Making sense of Nick Kyrgios and his recent results this spring, plus thoughts on Maria Sharapova's return, Genie Bouchard, tennis after Roger Federer and Serena Williams, and more.
Hey, everyone. Before we start:
a) A quick thanks to Andrea Petkovic for doing a wunderbar job as the Mailbag fill-in.
b) If you missed it, here’s an essay by Zoe Howard—a top high school aged player—on the contagion of cheating in junior tennis.
c) Enjoy the last few days of tennis’ March Madness.
d) We’ll have another SI/Tennis Channel tennis podcast up soon.
"What’s the deal with Nick Kyrgios?"
—Many Mailbag readers
• I must have gotten this question in 20 forms this week—good, bad and indifferent—so why don’t we try a catch-all?
The top 10 beckons. The Celtics are likely to get the first seed in the Eastern Conference. It’s been a good spring for Nick Kyrgios.
I write this on a Tuesday morning—the day after Kyrgios beat Ivo Karlovic in a third-set breaker to make the fourth round in Miami—and the fact we feel an urge to time-stamp this says plenty. By the time you read this, Kyrgios could have won the entire Miami tournament. He’s that good. Right now. And by the time you read this, Kyrgios could have committed an act of self-sabotage that left us wondering whether his maturity level will catch his talent level.
It’s a recurring theme in this year, 2017 A.D. and while it’s meant more cosmically, it applies to tennis as well: we’re too binary. Ideas and policies are either “disgraces” and “embarrassments” or “amazing” and “Big League.” (Or bigly. You can guess the speaker in question.) People either “suck” or “rock.” We hate or love; and whichever side we chose we have no use for nuance.
Kyrgios, like everything and everyone, comes shaded in grey, even if the coloration is starker than most. Let’s get the negative over and done with: he has committed multiple acts that are simply not defensible. That out of the way, let’s now acknowledge the good. And there’s plenty here. While other players ignored the masses, I saw Kyrgios—multiple times—engage the fans and selfie mafia at events, most recently at Indian Wells. Follow him on social media and note how often he heaps praise on his colleagues. And note his gushing over his girlfriend Ajla Tomljanovic. (Not exactly a go-to move for successful male athletes in their early 20s.) He concedes points. He plays doubles (and plays it well). He makes ballkids feel like human beings and not furniture fixtures or hired help.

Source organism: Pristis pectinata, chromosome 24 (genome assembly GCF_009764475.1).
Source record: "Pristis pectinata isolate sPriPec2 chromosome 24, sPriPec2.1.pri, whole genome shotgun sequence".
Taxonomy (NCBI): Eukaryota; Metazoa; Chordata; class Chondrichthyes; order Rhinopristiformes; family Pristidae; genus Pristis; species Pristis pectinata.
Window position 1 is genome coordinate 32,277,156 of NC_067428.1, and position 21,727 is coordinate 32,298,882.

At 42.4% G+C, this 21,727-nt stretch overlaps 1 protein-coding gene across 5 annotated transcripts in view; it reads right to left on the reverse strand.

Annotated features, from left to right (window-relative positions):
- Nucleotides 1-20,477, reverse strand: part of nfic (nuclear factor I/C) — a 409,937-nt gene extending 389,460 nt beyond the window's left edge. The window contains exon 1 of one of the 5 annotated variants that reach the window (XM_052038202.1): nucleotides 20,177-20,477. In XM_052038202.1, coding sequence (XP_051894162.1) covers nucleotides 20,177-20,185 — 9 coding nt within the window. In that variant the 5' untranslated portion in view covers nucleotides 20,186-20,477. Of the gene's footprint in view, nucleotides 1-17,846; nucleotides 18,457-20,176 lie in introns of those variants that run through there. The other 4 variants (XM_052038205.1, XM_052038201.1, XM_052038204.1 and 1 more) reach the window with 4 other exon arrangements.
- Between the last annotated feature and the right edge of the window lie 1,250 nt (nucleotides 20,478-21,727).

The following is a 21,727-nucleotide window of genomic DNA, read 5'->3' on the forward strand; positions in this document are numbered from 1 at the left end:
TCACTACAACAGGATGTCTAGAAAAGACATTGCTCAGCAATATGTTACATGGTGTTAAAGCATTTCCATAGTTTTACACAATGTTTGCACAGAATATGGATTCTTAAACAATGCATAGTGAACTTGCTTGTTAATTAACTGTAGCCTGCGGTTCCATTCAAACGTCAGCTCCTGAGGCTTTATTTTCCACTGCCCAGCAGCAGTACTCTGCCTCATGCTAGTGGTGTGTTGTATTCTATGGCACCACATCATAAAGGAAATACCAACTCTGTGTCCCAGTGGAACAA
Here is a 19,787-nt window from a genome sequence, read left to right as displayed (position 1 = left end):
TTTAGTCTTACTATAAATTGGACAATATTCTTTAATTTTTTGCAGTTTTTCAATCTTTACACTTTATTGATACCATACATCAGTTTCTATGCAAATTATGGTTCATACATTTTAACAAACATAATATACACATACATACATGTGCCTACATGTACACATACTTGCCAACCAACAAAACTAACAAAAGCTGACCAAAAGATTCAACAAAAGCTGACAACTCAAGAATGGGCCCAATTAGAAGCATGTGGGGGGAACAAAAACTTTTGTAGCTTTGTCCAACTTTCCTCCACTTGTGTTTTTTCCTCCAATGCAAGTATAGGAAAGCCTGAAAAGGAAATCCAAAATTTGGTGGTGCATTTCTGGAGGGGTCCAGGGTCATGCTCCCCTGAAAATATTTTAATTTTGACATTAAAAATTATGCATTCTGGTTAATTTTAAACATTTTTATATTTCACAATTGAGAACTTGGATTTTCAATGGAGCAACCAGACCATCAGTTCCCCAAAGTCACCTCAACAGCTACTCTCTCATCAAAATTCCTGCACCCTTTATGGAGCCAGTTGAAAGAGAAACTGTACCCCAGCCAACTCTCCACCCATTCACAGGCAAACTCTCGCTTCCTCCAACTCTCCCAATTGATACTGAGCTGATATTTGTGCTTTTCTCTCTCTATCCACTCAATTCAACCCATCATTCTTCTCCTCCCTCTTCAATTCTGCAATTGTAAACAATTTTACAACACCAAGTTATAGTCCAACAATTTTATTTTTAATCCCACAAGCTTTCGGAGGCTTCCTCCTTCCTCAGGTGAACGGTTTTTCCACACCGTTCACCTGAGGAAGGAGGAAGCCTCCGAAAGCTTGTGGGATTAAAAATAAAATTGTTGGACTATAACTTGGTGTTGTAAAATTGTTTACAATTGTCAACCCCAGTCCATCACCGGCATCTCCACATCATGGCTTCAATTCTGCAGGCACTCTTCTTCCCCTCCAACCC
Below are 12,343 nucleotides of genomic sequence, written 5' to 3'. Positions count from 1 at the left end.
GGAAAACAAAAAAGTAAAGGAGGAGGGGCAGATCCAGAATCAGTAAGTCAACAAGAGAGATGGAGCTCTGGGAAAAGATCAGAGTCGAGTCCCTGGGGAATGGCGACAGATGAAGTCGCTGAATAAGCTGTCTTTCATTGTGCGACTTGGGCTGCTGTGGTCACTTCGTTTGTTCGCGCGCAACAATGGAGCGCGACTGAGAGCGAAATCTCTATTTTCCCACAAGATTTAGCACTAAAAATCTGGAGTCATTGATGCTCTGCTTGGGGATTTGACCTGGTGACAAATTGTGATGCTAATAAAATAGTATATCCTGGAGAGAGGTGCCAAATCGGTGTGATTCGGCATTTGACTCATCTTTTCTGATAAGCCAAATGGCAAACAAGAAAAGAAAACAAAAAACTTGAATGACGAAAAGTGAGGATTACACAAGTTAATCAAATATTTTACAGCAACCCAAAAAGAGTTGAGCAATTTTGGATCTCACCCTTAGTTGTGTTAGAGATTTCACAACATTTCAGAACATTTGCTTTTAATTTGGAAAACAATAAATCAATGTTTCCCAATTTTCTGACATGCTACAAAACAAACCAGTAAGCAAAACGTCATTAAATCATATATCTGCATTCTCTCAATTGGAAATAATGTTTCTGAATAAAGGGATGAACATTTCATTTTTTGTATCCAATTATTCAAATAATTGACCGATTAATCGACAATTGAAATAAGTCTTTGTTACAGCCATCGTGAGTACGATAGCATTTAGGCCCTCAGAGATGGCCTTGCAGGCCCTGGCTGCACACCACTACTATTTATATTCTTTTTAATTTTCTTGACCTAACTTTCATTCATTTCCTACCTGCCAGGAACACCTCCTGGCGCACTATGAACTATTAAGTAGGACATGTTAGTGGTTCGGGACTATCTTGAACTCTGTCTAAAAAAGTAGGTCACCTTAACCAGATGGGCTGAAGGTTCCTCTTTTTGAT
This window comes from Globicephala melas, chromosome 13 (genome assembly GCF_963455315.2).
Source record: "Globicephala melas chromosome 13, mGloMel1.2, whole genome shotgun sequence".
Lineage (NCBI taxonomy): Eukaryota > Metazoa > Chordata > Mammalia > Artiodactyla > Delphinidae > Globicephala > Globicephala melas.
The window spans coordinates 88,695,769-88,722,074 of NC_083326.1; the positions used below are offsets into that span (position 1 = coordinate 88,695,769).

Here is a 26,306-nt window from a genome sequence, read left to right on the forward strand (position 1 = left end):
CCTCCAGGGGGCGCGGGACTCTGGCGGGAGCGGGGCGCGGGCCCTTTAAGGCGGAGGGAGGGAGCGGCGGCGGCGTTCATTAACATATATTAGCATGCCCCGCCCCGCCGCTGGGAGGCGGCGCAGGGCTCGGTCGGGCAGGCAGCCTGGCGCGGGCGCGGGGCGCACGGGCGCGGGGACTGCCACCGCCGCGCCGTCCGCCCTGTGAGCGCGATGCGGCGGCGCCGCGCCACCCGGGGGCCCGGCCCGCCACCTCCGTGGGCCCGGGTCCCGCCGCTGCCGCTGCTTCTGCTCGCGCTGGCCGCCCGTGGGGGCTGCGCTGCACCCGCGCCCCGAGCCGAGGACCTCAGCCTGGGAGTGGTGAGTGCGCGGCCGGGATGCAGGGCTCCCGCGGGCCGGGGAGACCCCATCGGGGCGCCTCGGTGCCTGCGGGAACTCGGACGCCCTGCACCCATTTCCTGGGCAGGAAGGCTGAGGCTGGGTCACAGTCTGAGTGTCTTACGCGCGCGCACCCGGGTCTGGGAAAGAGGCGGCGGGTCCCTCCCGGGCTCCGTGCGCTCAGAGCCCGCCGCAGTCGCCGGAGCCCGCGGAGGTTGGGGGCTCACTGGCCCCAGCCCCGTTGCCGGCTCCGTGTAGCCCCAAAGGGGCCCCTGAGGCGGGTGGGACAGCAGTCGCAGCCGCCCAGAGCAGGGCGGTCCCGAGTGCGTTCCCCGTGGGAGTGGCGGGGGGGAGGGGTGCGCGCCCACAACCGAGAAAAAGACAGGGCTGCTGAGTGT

Above all, Kyrgios’ tennis lately has been, well, Big League. He is always going to win easy points off his serve. But, seeing him at Indian Wells, I was so impressed by the well-roundedness of his game. He didn’t just beat Djokovic, for the second time in two weeks. He out-returned him and, I would contend, beat him from the baseline in neutral rallies. And this game after beating Mischa Zverev in a freighted match in the previous round.
“Future No. 1” is one of those phrases that gets thrown out cavalierly, with too little respect and acknowledgement for the hard work and professionalism and dedication (and luck) that this entails. But if Kyrgios isn’t well on his way to the top, who is? Put it this way: if I were picking a player outside the former Slam winners to be the sport’s next big winner—and next big star—he’s probably tops on the list right now.
Since his disappointing Australian Open, he’s done everything right. No meltdowns. No real breaches of decorum. An unfortunate bout of food poisoning notwithstanding, his body has held up. We'll see how long this continues. But this has been an impressive run. When Kyrgios is on, his opponents don’t win. Just about everyone else—fans, media, the folks in marketing, not least Kyrgios himself—makes out quite well.
You stated in your Mailbag that Maria Sharapova wins a PR battle if she declined wildcards and went through qualifying rounds. It seems to me she has never been liked by her peers and probably does not care what they think. She still has plenty of endorsements so slugging her way through the qualifying rounds is not going to help her financially. As for the media, her suspension will be a topic in press conferences for the first few tournaments and then she will dismiss it as old news. The only benefit I think she would get from playing qualifying matches would be getting actual match practice. What are your thoughts?
—Bob Diepold, Charlotte, N.C.
• I don’t think Sharapova cares about her reception and reputation among her peers. And I take no issue with this. It’s a competitive workforce, an individual sport and she’s there to win trophies, not to make friends.
I do think Sharapova is concerned about her reception and reputation more generally. Her endorsement portfolio—we’ll go ahead, hold our nose and use the cringy word “brand”—is predicated as much on her image as it is her winning. She can (and maybe even should) roll her eyes at the chirping of Alize Cornet and Angelique Kerber and the like. But one excursion to the social media wilderness would reveal that to the general public—even non-tennis fans—she has suffered a severe hit here. Her name has been tarnished. Not inexpungeably. But, still, some image rehab is in order. She plays qualies and, without admitting guilt per se, she is showing humility and contrition. She is proving herself to be a “good citizen of the sports community” acknowledging that it’s problematic to welcome back players fresh off the banned list, even if, by the letter of the law, it’s permissible. She’s projecting confidence as well, telling the world she doesn’t need the gloved concierge service of a wildcard.